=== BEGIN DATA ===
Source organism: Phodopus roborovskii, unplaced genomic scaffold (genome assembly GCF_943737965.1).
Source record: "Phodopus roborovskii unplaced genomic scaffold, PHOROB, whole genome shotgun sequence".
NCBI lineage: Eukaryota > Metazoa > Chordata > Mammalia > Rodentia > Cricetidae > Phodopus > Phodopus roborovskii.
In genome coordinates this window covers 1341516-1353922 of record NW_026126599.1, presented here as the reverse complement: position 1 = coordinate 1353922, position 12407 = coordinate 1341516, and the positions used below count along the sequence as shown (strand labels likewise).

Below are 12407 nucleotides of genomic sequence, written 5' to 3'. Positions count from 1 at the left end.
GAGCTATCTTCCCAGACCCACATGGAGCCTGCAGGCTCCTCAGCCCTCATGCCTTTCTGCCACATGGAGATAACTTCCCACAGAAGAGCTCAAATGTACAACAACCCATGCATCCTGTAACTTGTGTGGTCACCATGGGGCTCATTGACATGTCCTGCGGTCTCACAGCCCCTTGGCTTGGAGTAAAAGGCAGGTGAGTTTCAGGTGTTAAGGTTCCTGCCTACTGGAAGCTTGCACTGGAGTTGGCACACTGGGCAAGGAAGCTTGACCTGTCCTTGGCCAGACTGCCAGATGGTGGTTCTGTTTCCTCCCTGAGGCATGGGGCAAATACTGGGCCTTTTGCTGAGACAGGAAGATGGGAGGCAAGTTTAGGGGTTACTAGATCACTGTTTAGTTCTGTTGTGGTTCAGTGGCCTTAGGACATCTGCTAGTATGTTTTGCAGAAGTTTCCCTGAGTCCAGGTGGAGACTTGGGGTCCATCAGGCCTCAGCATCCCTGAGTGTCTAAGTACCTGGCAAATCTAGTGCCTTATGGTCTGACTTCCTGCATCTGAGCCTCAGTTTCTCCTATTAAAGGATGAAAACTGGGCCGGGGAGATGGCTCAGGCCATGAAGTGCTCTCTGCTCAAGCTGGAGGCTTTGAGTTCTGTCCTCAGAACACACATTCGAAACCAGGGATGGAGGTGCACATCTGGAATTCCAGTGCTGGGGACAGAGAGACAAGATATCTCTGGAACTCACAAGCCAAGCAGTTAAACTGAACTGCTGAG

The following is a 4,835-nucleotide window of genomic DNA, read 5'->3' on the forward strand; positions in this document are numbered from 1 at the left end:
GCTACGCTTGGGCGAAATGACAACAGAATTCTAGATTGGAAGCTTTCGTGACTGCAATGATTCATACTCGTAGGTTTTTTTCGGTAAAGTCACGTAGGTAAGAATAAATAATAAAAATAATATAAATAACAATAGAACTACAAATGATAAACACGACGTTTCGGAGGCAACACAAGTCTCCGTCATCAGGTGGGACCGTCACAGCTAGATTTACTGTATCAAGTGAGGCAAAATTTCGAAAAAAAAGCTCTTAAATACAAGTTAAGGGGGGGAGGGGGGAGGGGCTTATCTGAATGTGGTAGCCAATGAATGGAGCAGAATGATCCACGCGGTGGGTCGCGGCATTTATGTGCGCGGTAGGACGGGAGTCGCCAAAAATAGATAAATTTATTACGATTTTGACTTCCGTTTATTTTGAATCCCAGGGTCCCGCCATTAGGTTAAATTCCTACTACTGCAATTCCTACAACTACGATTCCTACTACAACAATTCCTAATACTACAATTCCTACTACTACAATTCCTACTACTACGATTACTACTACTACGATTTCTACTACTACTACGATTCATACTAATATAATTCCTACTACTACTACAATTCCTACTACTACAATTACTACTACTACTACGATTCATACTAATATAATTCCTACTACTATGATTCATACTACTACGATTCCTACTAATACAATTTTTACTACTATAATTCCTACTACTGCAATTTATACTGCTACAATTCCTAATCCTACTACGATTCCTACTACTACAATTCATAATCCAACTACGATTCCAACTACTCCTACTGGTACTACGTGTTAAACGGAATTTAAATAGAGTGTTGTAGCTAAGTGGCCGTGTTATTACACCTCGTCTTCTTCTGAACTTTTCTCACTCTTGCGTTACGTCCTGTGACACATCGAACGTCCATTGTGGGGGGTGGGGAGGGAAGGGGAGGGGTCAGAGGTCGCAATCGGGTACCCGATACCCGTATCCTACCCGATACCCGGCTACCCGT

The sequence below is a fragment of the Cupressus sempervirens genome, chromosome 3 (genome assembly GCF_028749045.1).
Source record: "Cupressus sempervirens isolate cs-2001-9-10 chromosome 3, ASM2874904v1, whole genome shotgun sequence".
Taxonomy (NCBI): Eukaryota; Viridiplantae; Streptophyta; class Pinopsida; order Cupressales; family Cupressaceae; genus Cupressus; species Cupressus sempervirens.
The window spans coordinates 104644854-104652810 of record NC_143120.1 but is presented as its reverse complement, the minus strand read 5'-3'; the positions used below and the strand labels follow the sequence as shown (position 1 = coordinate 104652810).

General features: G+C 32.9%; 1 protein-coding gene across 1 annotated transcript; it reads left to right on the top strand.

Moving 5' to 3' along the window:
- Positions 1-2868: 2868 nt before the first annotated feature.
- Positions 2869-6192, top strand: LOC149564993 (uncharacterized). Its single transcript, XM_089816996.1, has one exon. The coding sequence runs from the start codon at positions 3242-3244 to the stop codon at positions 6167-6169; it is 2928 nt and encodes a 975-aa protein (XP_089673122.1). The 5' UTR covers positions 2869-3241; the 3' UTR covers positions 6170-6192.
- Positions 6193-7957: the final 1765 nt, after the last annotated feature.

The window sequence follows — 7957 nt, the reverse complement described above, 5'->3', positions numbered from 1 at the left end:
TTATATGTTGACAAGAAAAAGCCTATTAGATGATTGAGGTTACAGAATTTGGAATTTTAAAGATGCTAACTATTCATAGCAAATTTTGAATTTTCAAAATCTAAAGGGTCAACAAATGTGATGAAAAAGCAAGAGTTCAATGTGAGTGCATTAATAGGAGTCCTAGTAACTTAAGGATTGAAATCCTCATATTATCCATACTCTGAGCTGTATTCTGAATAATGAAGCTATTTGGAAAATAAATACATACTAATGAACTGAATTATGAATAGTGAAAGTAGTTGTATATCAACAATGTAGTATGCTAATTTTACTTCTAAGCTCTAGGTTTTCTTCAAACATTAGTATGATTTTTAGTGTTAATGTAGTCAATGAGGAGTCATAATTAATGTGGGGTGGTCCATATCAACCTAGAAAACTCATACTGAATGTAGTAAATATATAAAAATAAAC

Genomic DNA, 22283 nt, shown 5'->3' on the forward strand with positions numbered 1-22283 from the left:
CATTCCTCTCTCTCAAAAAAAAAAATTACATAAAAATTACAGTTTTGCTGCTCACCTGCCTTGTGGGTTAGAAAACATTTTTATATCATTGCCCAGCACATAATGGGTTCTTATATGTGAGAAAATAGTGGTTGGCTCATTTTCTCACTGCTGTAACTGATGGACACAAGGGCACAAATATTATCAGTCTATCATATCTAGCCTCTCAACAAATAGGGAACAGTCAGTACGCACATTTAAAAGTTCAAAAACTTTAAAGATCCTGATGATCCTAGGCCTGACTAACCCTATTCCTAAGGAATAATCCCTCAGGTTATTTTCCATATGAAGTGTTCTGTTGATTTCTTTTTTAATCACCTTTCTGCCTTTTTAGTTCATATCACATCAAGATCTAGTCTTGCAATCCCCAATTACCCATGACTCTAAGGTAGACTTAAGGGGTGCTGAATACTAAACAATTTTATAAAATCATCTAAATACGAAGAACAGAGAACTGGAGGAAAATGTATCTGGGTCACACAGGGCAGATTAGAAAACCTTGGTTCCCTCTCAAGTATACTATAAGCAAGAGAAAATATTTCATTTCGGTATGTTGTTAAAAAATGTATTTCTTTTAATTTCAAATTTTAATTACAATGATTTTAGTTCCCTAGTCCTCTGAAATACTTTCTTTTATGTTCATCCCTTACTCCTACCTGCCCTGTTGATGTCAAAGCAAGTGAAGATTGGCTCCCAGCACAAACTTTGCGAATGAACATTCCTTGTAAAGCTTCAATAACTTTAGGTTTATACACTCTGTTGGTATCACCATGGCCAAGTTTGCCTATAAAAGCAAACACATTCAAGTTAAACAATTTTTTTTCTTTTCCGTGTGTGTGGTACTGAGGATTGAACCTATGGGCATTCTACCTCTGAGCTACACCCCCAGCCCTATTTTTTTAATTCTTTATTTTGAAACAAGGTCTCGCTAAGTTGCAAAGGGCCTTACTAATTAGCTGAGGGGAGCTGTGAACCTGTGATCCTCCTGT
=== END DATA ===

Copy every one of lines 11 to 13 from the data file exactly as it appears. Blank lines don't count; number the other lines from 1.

Taxonomy (NCBI): Eukaryota; Viridiplantae; Streptophyta; class Pinopsida; order Cupressales; family Cupressaceae; genus Cupressus; species Cupressus sempervirens.
The window spans coordinates 104644854-104652810 of record NC_143120.1 but is presented as its reverse complement, the minus strand read 5'-3'; the positions used below and the strand labels follow the sequence as shown (position 1 = coordinate 104652810).

General features: G+C 32.9%; 1 protein-coding gene across 1 annotated transcript; it reads left to right on the top strand.